The once-wild Western Monarch Butterfly has made a stunning comeback from the brink of extinction. More than 150,000 butterflies have returned to bloom near the Monterey Bay Research Reserve in California in the last two years. The tiny creatures huddle together in leafy summer patches in the area, attracting travelers to ride along a 9-mile trail to see them at night.
The butterfly population is still much lower than it was 20 years ago, when it was estimated to be between a million and 10 million adults and 300,000 eggs each summer. Since that time, researchers have worked on the “Western Monarch DNA” project, collecting tissues and extracting DNA from more than 4,000 monarch butterflies, which showed an almost complete reversal of the pattern of the butterfly’s genetic lineage to spawn successive generations.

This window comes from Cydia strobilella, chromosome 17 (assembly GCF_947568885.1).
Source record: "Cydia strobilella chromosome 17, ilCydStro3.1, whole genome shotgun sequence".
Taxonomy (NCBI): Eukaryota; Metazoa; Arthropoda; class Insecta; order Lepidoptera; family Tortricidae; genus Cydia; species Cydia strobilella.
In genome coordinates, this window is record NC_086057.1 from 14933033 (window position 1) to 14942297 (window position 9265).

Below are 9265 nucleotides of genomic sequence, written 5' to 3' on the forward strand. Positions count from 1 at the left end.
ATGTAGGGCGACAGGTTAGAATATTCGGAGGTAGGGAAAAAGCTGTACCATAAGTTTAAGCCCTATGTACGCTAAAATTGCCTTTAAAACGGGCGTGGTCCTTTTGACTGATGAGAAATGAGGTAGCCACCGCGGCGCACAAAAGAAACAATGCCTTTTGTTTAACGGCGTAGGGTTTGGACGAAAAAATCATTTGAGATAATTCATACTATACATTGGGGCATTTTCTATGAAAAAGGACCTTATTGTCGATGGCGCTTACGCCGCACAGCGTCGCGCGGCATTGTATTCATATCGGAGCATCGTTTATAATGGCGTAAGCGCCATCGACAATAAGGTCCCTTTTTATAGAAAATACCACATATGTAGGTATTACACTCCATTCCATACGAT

Monarch butterflies have been protected since 1937 under the Migratory Bird Treaty Act. The recovery of the butterflies is one of the country’s most impressive nature tales.